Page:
The countries that lead the global logistics performance rankings have invested heavily in logistics clusters that consist of major hubs and/or gateways in global supply chain networks. These clusters usually connect different transportation modes, and host distribution centres where value-added activities are performed. Examples include Singapore, Rotterdam, Duisburg, Antwerp and Los Angeles, as well as new and rapidly expanding locations such as Dubai. Governments sometimes invest in logistics clusters to gain strategic advantage internationally, but most often to create jobs. Indeed, greater accessibility to a region or country is a critical location factor for manufacturing companies and a driver of economic development. It is also a means to attract logistics companies and employment. As Van den Heuvel et al. (2014) show, there is a positive relationship between freight accessibility and logistics employment in the United States, while Rivera, Sheffi and Welsch (2014) show that, between 1998 and 2008, logistics activities were increasingly concentrated in clusters in that country — an interesting finding, as some authors have pointed to the dispersion of logistics activities to counter congestion and higher prices of land and labour.
In Canada, the Gateway and Trade Corridor initiative aims at aligning transportation policies and investments with international trade. However, the progress of this initiative has varied from one region to another. The Asia-Pacific Gateway and Corridor has resulted in the implementation of more than 50 projects and investments, worth more than $4 billion. The Atlantic Gateway was initiated in March 2011 and nine infrastructure projects had been completed or nearly completed by the end of 2012. The Ontario-Quebec Continental Gateway, the most important in terms of international trade, was launched in 2008. Under this initiative several studies and consultations have been conducted and have led to the implementation of infrastructure projects like improvements at some border crossings. Overall, $6 billion has been committed to the Gateway and trade Corridor programs (Transport Canada, 2011 and 2012). It remains to be seen how the new federal Liberal government will follow up on these initiatives.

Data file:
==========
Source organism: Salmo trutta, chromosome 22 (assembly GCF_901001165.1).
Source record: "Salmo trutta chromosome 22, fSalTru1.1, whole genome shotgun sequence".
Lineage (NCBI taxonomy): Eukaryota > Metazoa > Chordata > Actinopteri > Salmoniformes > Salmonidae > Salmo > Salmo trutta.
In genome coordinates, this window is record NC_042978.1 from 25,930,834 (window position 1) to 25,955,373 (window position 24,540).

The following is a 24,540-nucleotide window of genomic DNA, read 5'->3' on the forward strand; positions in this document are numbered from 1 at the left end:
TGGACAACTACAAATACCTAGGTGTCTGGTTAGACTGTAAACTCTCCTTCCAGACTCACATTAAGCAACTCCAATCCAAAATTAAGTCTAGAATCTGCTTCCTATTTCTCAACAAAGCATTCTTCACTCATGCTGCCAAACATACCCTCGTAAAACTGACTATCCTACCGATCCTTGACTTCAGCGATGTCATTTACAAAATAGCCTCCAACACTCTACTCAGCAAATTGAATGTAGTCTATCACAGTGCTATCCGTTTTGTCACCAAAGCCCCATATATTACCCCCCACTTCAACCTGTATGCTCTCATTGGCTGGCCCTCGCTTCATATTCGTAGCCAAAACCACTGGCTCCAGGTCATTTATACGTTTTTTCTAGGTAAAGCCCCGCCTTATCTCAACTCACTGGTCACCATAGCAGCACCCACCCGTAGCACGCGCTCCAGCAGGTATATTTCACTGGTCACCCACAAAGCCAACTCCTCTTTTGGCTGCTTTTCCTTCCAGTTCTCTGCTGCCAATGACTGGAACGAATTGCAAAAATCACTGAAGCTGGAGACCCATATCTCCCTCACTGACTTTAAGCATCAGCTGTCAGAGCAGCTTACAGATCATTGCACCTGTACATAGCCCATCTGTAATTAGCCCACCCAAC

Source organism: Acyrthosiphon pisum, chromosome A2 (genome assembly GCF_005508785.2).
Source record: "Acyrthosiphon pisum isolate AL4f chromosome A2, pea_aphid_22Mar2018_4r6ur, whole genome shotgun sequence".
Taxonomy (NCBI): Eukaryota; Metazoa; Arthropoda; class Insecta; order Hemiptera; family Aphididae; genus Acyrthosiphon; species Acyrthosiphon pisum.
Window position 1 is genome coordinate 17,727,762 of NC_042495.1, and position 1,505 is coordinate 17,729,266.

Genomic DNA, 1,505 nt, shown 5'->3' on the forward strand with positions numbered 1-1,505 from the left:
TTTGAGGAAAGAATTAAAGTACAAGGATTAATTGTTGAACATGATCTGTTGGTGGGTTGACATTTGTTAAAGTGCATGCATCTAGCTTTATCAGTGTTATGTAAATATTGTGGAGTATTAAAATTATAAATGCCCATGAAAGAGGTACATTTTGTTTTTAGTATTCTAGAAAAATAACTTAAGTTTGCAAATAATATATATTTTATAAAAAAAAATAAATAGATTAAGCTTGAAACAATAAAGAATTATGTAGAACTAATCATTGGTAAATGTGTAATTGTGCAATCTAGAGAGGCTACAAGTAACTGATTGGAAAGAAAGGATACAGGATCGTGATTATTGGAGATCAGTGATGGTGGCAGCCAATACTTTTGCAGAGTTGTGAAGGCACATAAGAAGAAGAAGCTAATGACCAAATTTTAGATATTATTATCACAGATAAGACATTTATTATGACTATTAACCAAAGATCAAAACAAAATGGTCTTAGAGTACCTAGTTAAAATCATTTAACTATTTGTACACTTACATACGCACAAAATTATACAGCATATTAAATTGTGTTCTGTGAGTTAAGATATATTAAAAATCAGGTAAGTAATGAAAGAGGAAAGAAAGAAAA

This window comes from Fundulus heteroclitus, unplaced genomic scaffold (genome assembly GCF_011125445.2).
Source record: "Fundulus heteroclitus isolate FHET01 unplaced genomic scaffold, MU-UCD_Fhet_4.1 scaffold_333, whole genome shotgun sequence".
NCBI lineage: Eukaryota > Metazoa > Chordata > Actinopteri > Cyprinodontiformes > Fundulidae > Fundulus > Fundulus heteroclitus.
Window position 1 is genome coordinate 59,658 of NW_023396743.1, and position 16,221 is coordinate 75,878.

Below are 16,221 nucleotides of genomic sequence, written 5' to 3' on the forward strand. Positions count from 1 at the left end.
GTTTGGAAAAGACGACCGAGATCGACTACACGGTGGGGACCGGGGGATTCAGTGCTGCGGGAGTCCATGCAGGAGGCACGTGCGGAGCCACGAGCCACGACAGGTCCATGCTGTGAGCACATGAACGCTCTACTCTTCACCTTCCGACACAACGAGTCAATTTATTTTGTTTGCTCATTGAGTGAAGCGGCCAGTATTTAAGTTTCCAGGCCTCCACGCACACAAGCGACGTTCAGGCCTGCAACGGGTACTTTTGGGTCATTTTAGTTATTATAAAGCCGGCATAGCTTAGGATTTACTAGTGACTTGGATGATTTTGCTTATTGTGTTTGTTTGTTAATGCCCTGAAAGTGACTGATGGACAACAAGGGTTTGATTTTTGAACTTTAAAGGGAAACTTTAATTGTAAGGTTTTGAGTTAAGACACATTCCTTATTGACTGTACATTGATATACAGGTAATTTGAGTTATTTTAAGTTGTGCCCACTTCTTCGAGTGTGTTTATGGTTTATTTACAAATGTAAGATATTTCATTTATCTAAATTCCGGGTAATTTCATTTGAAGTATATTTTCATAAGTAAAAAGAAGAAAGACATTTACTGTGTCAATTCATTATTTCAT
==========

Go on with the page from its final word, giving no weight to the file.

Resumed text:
As other countries invest heavily in their trade-related infrastructure, the -Canadian government is on the right track with its Gateway and Trade Corridor programs, but these initiatives need to be taken further. The Ontario-Quebec Continental Gateway initiative, in particular, has not yet fully delivered on its promises. A logistics cluster strategy and development plan should be an integral part of the gateway program.